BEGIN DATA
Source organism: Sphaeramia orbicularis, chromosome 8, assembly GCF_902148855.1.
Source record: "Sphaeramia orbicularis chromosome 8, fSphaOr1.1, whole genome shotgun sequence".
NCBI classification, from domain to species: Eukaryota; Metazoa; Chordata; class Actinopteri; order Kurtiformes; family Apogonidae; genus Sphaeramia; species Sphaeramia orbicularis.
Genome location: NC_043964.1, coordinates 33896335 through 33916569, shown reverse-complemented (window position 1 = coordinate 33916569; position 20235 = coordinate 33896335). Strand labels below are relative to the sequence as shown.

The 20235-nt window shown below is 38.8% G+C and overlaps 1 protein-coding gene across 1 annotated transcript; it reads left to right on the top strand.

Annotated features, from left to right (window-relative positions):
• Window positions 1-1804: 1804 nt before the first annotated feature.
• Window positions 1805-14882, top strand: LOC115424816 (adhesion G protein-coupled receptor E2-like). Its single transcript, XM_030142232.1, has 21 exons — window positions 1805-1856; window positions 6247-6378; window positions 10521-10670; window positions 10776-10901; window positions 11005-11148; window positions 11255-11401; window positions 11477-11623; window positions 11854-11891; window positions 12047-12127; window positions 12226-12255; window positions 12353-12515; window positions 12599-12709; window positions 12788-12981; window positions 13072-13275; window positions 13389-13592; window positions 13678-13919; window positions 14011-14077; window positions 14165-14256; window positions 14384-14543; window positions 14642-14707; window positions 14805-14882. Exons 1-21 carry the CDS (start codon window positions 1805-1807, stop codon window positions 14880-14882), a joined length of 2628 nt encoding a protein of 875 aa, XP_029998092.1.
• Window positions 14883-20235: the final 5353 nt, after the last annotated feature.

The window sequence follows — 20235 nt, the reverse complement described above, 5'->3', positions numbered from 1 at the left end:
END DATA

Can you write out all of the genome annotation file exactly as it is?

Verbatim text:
Source organism: Sphaeramia orbicularis, chromosome 8, assembly GCF_902148855.1.
Source record: "Sphaeramia orbicularis chromosome 8, fSphaOr1.1, whole genome shotgun sequence".
NCBI classification, from domain to species: Eukaryota; Metazoa; Chordata; class Actinopteri; order Kurtiformes; family Apogonidae; genus Sphaeramia; species Sphaeramia orbicularis.
Genome location: NC_043964.1, coordinates 33896335 through 33916569, shown reverse-complemented (window position 1 = coordinate 33916569; position 20235 = coordinate 33896335). Strand labels below are relative to the sequence as shown.

The 20235-nt window shown below is 38.8% G+C and overlaps 1 protein-coding gene across 1 annotated transcript; it reads left to right on the top strand.

Annotated features, from left to right (window-relative positions):
• Window positions 1-1804: 1804 nt before the first annotated feature.
• Window positions 1805-14882, top strand: LOC115424816 (adhesion G protein-coupled receptor E2-like). Its single transcript, XM_030142232.1, has 21 exons — window positions 1805-1856; window positions 6247-6378; window positions 10521-10670; window positions 10776-10901; window positions 11005-11148; window positions 11255-11401; window positions 11477-11623; window positions 11854-11891; window positions 12047-12127; window positions 12226-12255; window positions 12353-12515; window positions 12599-12709; window positions 12788-12981; window positions 13072-13275; window positions 13389-13592; window positions 13678-13919; window positions 14011-14077; window positions 14165-14256; window positions 14384-14543; window positions 14642-14707; window positions 14805-14882. Exons 1-21 carry the CDS (start codon window positions 1805-1807, stop codon window positions 14880-14882), a joined length of 2628 nt encoding a protein of 875 aa, XP_029998092.1.
• Window positions 14883-20235: the final 5353 nt, after the last annotated feature.

The window sequence follows — 20235 nt, the reverse complement described above, 5'->3', positions numbered from 1 at the left end: